An equivalent document in the area of risk assessment is a risk management master plan. Such a document should be developed at a fairly high level within the company. It should describe the company approach to risk management and assessment and should include templates for risk identification, evaluation, mitigation, and control. It also should include criteria and examples for severity and probability. The master plan can be used to derive risk management plans for individual projects. The main advantages are increased efficiency, and, even more importantly, consistent implementation.
A risk management master plan should also include examples of factors that impact risk categories. This is important to ensure a consistent approach in the company risk assessment. An example with some recommendations is shown in Table II.
A Laboratory Information Management System (LIMS) in a non-regulated research department is not a high-risk system, at least not from a compliance view. On the other hand, a LIMS in a pharmaceutical quality control laboratory is most likely a high-risk system because the records have a high impact on product quality.
Both the International Society for Pharmaceutical Engineering (ISPE) and the Pharmaceutical Research and Manufacturing Association (PhRMA) have given examples for what may qualify as high-risk. The PhRMA wrote a letter to the FDA on Nov. 29, 2001 related to the "Proposed FDA Guidance on the Scope and Implementation of 21 Code of Federal Regulations (CFR) Part 11." The letter included a ranking of five systems related to their risk on product quality. Those with the highest risk were manufacturing batch records and manufacturing LIMS and Quality Assurance (QA) systems (13).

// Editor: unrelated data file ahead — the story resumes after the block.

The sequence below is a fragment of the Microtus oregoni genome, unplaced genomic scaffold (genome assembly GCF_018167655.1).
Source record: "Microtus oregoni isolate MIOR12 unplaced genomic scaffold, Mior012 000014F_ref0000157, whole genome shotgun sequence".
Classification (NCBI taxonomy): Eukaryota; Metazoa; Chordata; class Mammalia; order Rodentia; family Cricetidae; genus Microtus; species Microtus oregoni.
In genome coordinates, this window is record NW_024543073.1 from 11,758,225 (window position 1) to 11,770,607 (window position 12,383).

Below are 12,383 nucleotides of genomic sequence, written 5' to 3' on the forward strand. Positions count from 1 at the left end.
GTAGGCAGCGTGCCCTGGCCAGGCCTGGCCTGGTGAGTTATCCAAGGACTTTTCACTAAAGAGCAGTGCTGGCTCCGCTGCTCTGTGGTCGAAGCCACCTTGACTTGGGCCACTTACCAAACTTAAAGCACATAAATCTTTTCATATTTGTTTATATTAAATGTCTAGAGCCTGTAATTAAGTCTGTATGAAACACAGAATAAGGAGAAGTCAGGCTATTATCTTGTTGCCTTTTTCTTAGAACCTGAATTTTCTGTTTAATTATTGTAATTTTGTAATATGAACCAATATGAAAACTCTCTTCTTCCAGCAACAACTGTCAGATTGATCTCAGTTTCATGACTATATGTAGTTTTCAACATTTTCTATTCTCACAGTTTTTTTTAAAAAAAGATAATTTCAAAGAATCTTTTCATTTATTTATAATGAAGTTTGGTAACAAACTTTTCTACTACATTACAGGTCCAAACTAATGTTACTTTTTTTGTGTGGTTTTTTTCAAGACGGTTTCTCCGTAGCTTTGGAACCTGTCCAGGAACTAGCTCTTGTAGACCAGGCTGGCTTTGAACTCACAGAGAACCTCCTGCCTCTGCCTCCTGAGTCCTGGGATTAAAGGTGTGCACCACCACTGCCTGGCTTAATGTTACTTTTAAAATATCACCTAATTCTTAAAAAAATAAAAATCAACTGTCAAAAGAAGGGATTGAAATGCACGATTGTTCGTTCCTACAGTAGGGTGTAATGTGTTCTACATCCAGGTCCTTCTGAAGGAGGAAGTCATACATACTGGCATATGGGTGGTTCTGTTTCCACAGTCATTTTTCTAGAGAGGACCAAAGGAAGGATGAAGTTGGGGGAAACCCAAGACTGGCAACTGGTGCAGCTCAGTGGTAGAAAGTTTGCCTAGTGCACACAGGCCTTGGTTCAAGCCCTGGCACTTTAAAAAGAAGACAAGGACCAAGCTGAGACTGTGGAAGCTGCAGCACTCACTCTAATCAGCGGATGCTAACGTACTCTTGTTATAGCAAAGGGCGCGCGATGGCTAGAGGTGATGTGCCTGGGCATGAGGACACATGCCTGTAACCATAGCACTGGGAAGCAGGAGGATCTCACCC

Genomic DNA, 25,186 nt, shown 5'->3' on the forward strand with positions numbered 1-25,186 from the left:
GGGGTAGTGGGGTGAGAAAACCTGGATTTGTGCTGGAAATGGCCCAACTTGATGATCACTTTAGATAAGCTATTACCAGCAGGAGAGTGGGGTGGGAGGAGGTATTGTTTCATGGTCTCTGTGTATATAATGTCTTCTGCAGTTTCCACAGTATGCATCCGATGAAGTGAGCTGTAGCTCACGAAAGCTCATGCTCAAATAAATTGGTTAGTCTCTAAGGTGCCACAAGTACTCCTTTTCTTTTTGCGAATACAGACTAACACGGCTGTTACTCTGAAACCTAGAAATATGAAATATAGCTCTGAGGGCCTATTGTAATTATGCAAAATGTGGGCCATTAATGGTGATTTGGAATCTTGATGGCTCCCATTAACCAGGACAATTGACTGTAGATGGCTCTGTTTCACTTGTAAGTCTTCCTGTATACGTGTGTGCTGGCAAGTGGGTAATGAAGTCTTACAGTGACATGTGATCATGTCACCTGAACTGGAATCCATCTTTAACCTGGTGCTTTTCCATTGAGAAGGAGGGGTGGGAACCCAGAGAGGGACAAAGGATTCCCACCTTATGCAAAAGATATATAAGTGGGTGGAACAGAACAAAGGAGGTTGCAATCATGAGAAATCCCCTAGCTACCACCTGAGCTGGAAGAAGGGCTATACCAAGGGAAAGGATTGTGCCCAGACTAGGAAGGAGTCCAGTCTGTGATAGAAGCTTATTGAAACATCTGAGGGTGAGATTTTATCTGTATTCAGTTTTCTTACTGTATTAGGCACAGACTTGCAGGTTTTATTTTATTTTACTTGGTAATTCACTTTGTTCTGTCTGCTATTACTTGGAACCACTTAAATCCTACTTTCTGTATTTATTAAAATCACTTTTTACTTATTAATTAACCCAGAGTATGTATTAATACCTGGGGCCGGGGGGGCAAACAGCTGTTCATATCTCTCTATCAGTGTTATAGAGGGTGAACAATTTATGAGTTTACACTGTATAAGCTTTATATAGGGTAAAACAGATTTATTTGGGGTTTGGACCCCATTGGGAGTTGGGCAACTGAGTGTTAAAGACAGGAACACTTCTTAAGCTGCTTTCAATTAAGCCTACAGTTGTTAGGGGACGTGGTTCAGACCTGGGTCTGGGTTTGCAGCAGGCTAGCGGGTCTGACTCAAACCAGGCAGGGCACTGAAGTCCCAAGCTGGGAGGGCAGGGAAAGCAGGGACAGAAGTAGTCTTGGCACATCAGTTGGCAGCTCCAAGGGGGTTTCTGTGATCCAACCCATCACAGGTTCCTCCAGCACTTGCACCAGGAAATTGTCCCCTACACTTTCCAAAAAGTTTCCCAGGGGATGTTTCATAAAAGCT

The ISPE wrote a white paper on the "Risk-Based Approach to 21 CFR Part 11" with the recommendation that the focus of efforts should be on records that have a high impact, i.e.: those records upon which quality decisions are based. Examples of high impact records include batch records and laboratory test results (14).
Examples of records with low impact include environmental monitoring records not affecting product quality, training records, and internal computerized system information such as setup and configuration parameters. Other examples are planning documents and Standard Operating Procedures (SOPs) for non-critical operations.
GAMP has published a Good Practices Guide: A Risk Based Approach to Compliant Electronic Records (16). This document illustrates examples of records that have high, medium, and low impact on risk.
In general, systems fall into the high-risk category when they have a direct impact on product quality and patient safety. Examples are systems used in pharmaceutical manufacturing and quality control such as electronic batch record systems, analytical control systems, also document management systems and data bases with high-risk records. For example, wrong analytical test results that are used as a criterion to release a batch are highly critical, because there is no further testing and the product is released to the market immediately. An example of a system with high impact on patient safety is a distribution record system. If a product must be recalled because adverse effects on patients have been identified and some of the distribution records are lost, incorrect, etc., the product cannot be completely removed from the market, thereby having a high impact on patients.
Examples of systems in the medium-risk category include systems that are used to qualify and monitor the systems defined as high-risk. These would also include configuration management software.